Sultan Qaboos bin Said al-Said, Oman’s ruler, reshuffled the cabinet at the weekend. But this failed to placate the protesters in central Sohar. “We want all these ministers to go,” said one demonstrator. “They are thieves.”

Protest marches fill Bahrain capital as pressure mounts on rulers

Thousands of protesters streamed through Bahrain’s diplomatic area and other sites Sunday, chanting against the country’s king and rejecting his appeals for talks to end the tiny Gulf nation’s nearly two-week-old crisis.

At least three processions paralyzed parts of the capital, Manama, and appeared to reflect a growing defiance of calls by Bahrain’s rulers to hold talks to ease the increasingly bitter showdown in the strategic island nation, home to the U.S. Navy’s 5th Fleet.

“No dialogue until the regime is gone,” marchers chanted as they moved through the highly protected zone of embassies and diplomatic compounds. No violence was reported.

Other marchers shouted slogans to oust Bahrain’s King Hamad bin Isa Al Khalifa and plastered fences with flyers denouncing security forces for attacks that have killed seven people since the first protests Feb. 14 inspired by revolts in Tunisia and Egypt.


The abuse of privilege: French Ministers and their “perks”

February 16, 2011
File:Michèle Alliot-Marie.JPG

Michèle Alliot-Marie: image wikipedia

That corruption and ethics do not place very high in the French scale of values is at least very true for Government ministers. Exploiting the privileges of position is a tradition which is not only maintained but is staunchly defended. Not only did the French Prime Minister have an all expenses paid holiday at the expense of Mubarak (before he left) including the use of Mabarak’s plane, but the Foreign Minister also happily flew around in the plane of a friend of the deposed Tunisian dictator. Now it is also revealed that her parents (in their nineties) have made lucrative  real estate deals with one of the dictator’s Tunisian associates.

If nothing else their choice of benefactors brings their judgements into question. And the French Foreign Minister actually being in Tunisia during the protests does not say much for the the intelligence or anticipation of her staff. She even spoke to Ben Ali on the phone during her vacation!!!!!! No doubt she wished him Bon Voyage.

Perhaps the best way to predict when the next Middle East dictator will topple is to study who is treating a French Minister to a holiday.

File:UMP regional elections Paris 2010-01-21 n13.jpg

François Fillon: image wikipedia

The BBC reports:

French Foreign Minister Michele Alliot-Marie has defended a property deal between her parents and an associate of the ousted Tunisian president. ….. Earlier Ms Alliot-Marie was criticised for having flown twice on a jet owned by Aziz Miled, who was close to ex-president Zine al-Abidine Ben Ali. She was on holiday in Tunisia during anti-government protests in December. ….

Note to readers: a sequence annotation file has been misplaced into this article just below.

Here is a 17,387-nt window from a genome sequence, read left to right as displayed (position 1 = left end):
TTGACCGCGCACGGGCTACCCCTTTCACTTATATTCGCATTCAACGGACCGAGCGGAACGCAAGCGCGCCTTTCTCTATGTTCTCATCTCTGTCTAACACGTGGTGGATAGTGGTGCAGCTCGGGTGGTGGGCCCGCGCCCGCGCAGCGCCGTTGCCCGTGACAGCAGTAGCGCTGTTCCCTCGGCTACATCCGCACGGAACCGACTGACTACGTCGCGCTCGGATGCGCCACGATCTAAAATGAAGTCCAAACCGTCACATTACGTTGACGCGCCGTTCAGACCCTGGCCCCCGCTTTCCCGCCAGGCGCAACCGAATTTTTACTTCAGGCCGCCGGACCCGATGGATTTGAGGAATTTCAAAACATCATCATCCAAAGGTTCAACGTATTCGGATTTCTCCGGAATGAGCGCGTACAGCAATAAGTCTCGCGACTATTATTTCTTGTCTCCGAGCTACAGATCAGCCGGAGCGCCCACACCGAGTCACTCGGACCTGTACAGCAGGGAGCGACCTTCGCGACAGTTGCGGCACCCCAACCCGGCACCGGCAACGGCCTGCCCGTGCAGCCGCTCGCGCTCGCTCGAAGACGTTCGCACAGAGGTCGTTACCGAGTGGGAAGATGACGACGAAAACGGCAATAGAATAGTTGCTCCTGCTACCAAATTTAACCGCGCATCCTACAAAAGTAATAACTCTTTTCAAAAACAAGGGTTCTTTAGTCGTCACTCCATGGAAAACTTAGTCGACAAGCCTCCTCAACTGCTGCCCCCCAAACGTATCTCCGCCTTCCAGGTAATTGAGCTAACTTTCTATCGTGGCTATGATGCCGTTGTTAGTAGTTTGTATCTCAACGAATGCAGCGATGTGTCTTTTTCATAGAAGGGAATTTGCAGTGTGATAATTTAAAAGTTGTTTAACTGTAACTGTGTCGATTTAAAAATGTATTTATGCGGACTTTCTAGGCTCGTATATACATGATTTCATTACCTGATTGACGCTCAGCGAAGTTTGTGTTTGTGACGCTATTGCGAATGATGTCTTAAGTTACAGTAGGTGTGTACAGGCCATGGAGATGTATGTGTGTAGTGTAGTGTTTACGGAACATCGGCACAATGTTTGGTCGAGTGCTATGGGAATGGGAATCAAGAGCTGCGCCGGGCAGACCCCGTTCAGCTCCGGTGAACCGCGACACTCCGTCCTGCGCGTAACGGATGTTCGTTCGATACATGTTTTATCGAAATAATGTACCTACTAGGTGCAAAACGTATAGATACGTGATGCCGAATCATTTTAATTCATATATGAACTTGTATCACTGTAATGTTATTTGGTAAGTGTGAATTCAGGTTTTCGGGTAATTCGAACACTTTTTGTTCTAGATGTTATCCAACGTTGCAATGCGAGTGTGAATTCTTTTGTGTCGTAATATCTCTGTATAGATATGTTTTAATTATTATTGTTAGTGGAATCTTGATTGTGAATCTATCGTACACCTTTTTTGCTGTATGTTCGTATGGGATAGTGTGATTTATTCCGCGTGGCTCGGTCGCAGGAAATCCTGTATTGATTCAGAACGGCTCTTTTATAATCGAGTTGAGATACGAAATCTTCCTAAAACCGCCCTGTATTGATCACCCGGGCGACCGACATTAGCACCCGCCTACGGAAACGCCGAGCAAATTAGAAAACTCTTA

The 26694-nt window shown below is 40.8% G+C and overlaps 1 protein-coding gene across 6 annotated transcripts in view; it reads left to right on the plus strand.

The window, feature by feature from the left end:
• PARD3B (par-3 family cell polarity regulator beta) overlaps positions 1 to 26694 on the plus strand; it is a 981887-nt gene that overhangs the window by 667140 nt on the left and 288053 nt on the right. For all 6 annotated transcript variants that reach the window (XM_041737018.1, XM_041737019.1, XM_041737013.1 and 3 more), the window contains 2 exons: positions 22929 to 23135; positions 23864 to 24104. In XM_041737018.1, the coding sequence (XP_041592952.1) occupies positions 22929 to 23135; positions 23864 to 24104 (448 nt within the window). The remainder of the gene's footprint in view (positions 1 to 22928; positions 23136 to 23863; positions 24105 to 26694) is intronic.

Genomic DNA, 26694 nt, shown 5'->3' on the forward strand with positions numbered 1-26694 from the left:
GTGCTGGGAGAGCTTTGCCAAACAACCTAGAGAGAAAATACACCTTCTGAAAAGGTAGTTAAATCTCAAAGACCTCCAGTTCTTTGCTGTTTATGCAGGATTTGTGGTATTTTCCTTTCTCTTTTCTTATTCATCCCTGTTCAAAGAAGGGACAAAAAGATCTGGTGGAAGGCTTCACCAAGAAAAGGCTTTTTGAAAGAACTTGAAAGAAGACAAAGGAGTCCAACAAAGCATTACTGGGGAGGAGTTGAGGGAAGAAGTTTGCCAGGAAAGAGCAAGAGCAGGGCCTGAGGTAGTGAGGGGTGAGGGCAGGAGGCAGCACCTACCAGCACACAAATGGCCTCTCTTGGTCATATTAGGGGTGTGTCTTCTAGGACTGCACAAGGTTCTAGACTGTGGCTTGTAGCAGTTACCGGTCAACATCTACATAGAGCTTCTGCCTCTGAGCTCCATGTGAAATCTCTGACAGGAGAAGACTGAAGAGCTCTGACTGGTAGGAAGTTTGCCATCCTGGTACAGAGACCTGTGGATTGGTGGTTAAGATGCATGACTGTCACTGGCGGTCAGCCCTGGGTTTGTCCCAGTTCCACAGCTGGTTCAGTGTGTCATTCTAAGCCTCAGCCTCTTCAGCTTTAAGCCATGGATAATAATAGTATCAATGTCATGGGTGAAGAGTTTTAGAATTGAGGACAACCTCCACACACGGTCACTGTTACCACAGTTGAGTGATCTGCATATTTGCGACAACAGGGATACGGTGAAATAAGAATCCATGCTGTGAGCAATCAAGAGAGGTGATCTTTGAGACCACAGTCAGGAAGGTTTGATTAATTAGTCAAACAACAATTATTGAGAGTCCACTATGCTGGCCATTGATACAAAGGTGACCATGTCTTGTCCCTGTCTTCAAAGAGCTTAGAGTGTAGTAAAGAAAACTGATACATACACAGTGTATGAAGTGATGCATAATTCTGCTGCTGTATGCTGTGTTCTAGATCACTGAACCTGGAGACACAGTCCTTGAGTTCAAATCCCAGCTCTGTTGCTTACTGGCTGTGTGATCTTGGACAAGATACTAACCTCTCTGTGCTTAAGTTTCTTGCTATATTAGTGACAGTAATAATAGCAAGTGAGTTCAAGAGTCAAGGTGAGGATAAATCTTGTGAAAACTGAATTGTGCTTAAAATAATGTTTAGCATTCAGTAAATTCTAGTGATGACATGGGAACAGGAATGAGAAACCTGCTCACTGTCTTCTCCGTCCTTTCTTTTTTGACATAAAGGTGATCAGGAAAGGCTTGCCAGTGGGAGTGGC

Speaking on Wednesday on the French radio station Europe 1, her father Bernard Marie said Aziz Miled was a long-standing personal friend and “my wife and I are the only ones involved” in the business deal. Le Canard Enchaine reported that Ms Alliot-Marie’s parents, both in their 90s, already owned part of a property company, SCI Ikram, and bought the rest of the shares from Mr Miled while in Tunisia with their daughter. An aide to Ms Alliot-Marie said the minister had had “a brief telephone conversation” with Mr Ben Ali during her holiday. The aide did not elaborate further.

Meanwhile, the French government expressed its “total support” for Ms Alliot-Marie on Wednesday.

Last week French President Nicolas Sarkozy told his government to holiday at home in future. He was responding to the revelations about Ms Alliot-Marie and Prime Minister Francois Fillon, who was criticised for having enjoyed hospitality in Egypt provided by former President Hosni Mubarak. Mr Fillon admitted he took a new year break in Egypt, paid for by Mr Mubarak. The prime minister and his family were given lodgings, used an Egyptian plane for an internal flight and took a boat trip on the Nile, all at Egyptian expense.

Neither has offered to repay the costs of their holidays to the people of Egypt or of Tunisia.

Oil price drops as Mubarak steps down – will Saudi Arabia follow?

February 12, 2011

We are in for a period with very volatile oil prices as the Middle East enters the age of “people power”. It is quite unlikely that this wave of popular “revolt” will stop with Tunisia and Egypt. Yemen is already showing signs and Libya, Algeria, Morocco, Jordan and the Gulf States are all regimes with a potential for revolution. Saudi Arabia is the big one though for oil price.

But the events in Egypt with no clear political leader and with no retaliatory violence to deliberate provocation are both amazing and encouraging. There is a widespread political maturity that is quite fantastic after 30 years of authoritarian rule.

The Hindu reports:

Besides Egyptian President Hosni Mubarak’s stepping down, the rising dollar index and rally of U.S. stocks triggered oil selling and sent the price to a 10-week low. …

… Light, sweet crude for March delivery dropped 1.15 dollars to 85.58 dollars a barrel on the New York Mercantile Exchange, its lowest settlement since Nov. 30, 2010. The crude oil price went up and down following Egypt’s fears and joys. The commodity had experienced an approximately 6 percent price increase since the crisis began on Jan. 25. Much of that move pertained to the uncertainty surrounding the leadership of Egypt. Although Egypt is not a main oil producer, it controls the Suez Canal, which is an important transportation route for oil from the Middle East.


The short term consequences for oil price when (and it has to be “when” and not “if”) the Saudis finally dismantle the anachronistic regime they have cannot be predicted. But the long-term consequences will probably be a reduction of the base price.

The key is when. It is also amazing in this information and “spying” dominated world that the entire intelligence community had no inkling  of what was coming in Tunisia and Egypt. Information was probably available but clearly no one made the correct analysis or drew the right conclusions.